Many also choose to undertake a paid year in industry, supported by the university. This year, students studying computing at the campus secured both of the highly competitive placements offered nationally by the BBC within the news (interactive content) division.

Jon Mcclellan, Digital Games Production course leader, said “Our students acquire a huge range of skills suited to roles across the wider interactive media industry; for example in web, games design, mobile, interactive television, public displays or perhaps other platforms we can’t yet imagine. This is a great opportunity for employers to discover new talent.”

Topics covered by the student projects include monetisation and internet traffic building techniques, pathfinding in video games, facial motion capture: A design and feasibility study and measuring physiological responses to game design.

Graduates from the digital computing courses at the Hastings campus have gone on to work with international companies including the BBC, NETbuilder, CGI, the International Baccalaureate and Immersive Album.

The event is open to local businesses from 2pm on Wednesday 27 May, and will be held in the Havelock Road building of the Hastings campus.

If you are a business who is interested in attending the event please register your details here, so that we know you are coming.


Business Growth by Design

DLWP imagine


Business Growth by Design was held at the De La Warr Pavilion in Bexhill, East Sussex, on Tuesday, April 28.

This cutting-edge event  provided business people with the latest insights into how good design, collaboration and innovative thinking can lead to greater financial success.

Organised by the University of Brighton in partnership with Locate East Sussex, it featured presentations from leading speakers and opportunities for networking, collaboration with complimentary drinks.

Esther Brown, the University of Brighton’s Economic and Social Engagement Manager, said: “This is the first in a programme of events for local businesses and entrepreneurs, to share knowledge and help foster successful relationships that aid business success.

“Business Growth by Design’s thought-provoking seminars are aimed at producing new collaborations between educators and local companies, and we hope as many business people will come along to learn more.”

Philip Johnson, Director of Locate East Sussex, said: “Business people across all sectors can discover ways of achieving increased success for their organisation by attending this event which focuses on the benefits of good design, collaboration and innovative thinking.

“Design is the fastest growing creative industries sector in the country and the speakers include  design practitioners who have extensive experience of working in commercial environments.”


The speakers were:

Dr Carlos Peralta, Senior Lecturer in the University of Brighton’s School of Art, Design and Media, who  explained the benefits of collaborations between designers and scientists.

Professor Gillian Youngs, the University of Brighton’s Professor of Digital Economy, who  discussed how the digital economy provides new opportunities for innovation.(GillianYoungs presentation)

James Byford, Research Fellow from the Fusebox knowledge exchange project, who  introduced an experimental new start-up programme for innovators.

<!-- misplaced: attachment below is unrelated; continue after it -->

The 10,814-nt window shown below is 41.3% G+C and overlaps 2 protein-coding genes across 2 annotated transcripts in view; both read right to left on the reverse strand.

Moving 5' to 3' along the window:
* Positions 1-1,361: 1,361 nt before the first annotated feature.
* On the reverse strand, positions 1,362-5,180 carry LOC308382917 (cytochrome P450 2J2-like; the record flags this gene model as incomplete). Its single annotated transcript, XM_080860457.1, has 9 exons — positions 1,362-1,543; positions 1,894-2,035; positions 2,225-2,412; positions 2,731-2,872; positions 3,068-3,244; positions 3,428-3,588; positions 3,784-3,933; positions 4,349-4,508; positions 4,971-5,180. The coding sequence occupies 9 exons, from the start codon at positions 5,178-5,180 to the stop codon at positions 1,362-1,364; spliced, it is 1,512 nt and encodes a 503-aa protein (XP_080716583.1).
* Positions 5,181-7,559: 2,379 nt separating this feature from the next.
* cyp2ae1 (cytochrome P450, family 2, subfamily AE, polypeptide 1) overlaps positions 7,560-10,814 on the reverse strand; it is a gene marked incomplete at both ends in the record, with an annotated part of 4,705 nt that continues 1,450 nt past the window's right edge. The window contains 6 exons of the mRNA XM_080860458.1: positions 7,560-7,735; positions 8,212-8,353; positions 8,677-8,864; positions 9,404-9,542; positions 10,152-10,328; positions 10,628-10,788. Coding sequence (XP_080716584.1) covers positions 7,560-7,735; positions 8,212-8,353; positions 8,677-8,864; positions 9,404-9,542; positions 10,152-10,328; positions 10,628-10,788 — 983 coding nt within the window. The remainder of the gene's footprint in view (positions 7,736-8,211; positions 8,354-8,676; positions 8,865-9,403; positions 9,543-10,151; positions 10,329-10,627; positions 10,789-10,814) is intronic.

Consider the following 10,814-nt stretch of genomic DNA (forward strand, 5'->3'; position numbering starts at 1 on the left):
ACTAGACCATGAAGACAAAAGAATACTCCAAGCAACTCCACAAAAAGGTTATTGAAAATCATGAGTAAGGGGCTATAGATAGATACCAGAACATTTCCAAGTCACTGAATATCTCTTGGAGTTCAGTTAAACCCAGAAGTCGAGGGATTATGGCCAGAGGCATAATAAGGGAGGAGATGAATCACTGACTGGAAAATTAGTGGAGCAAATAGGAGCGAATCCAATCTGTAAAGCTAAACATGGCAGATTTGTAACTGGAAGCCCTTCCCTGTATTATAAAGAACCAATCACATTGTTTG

Simon Riley, CEO of MakerClub, a Brighton start-up and alumni of Fusebox24, who  talked about 3D printing and the importance of teaching digital skills to young people.(Simon Riley’s presentation)

Steve Baldry, Group Personnel Development Manager at Marshall Tufflex, said: ““In a tough economic environment finding the next big thing is an ever increasing priority.  However, finding ‘it’ remains as hard as ever. To aid us in our search we need a steady stream of ideas, and our hope is that this event will provide a source for a new stream to start flowing.”

Stewart Drew, Director and CEO of the De La Warr Pavilion, said: “Since 1935 the De La Warr Pavilion has been an icon of great design and now, more than ever, its principals of good design, collaborative working and creative thinking are having a huge impact on its financial success. As a catalyst for cultural regeneration along the coast, we are delighted to host this key event and look forward to sharing ideas with our business partners from the area.”

To find out what others had to say about the event look here at the Sussex chamber of commerce blog post or the article in the Eastbourne Herald or Hastings Observer


About the partners:

Locate East Sussex is a business support service funded by the county, district and borough councils of East Sussex

Marshall-Tufflex, based at Churchfields Industrial Estate, manufactures and supplies top quality cable management systems for a global market.

The De La Warr Pavilion in Bexhill is a grade one listed modernist building housing a contemporary art gallery and auditorium.


Community Led Regeneration, Lessons from the Past for the Future


On Wednesday March 25th local residents, community organisations and academics were among those gathered to explore what we could learn about community led regeneration in the local area and how what has been learnt from past projects can be used to inform future initiatives. The afternoon began with a poster display featuring examples of  regeneration initiatives from Burton St Leonards Society , HastingsTrust, Hastings Greenway, Hastings Urban Design Group, Nick Wates Associates,  Hastings Borough Council, Groundwork provided 3 posters featuring Hastings Country Park Visitor Centre, Fishing boat restoration project and Combe Valley Countryside Park  with The White Rock Trust offering a poster as well as a model of the White Rock Area, made by local artist John Knowles.

White rock model at forum